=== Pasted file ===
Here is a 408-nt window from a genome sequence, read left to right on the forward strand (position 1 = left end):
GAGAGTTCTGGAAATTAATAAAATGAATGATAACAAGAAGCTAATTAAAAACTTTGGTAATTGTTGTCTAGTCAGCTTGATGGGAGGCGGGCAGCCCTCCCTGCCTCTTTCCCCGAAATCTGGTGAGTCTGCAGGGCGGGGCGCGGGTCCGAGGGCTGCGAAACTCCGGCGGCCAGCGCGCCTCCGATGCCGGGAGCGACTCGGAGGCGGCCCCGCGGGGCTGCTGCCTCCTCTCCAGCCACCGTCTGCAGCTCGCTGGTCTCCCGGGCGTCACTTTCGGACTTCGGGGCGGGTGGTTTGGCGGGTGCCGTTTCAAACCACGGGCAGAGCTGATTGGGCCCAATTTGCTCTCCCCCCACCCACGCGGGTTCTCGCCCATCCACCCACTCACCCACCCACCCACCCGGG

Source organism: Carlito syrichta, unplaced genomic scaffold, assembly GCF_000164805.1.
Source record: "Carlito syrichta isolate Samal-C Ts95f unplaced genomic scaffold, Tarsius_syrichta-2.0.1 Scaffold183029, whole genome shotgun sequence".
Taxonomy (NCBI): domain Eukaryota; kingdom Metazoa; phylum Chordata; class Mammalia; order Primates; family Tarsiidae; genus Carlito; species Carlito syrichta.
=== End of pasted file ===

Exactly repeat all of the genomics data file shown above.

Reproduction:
Here is a 408-nt window from a genome sequence, read left to right on the forward strand (position 1 = left end):
GAGAGTTCTGGAAATTAATAAAATGAATGATAACAAGAAGCTAATTAAAAACTTTGGTAATTGTTGTCTAGTCAGCTTGATGGGAGGCGGGCAGCCCTCCCTGCCTCTTTCCCCGAAATCTGGTGAGTCTGCAGGGCGGGGCGCGGGTCCGAGGGCTGCGAAACTCCGGCGGCCAGCGCGCCTCCGATGCCGGGAGCGACTCGGAGGCGGCCCCGCGGGGCTGCTGCCTCCTCTCCAGCCACCGTCTGCAGCTCGCTGGTCTCCCGGGCGTCACTTTCGGACTTCGGGGCGGGTGGTTTGGCGGGTGCCGTTTCAAACCACGGGCAGAGCTGATTGGGCCCAATTTGCTCTCCCCCCACCCACGCGGGTTCTCGCCCATCCACCCACTCACCCACCCACCCACCCGGG

Source organism: Carlito syrichta, unplaced genomic scaffold, assembly GCF_000164805.1.
Source record: "Carlito syrichta isolate Samal-C Ts95f unplaced genomic scaffold, Tarsius_syrichta-2.0.1 Scaffold183029, whole genome shotgun sequence".
Taxonomy (NCBI): domain Eukaryota; kingdom Metazoa; phylum Chordata; class Mammalia; order Primates; family Tarsiidae; genus Carlito; species Carlito syrichta.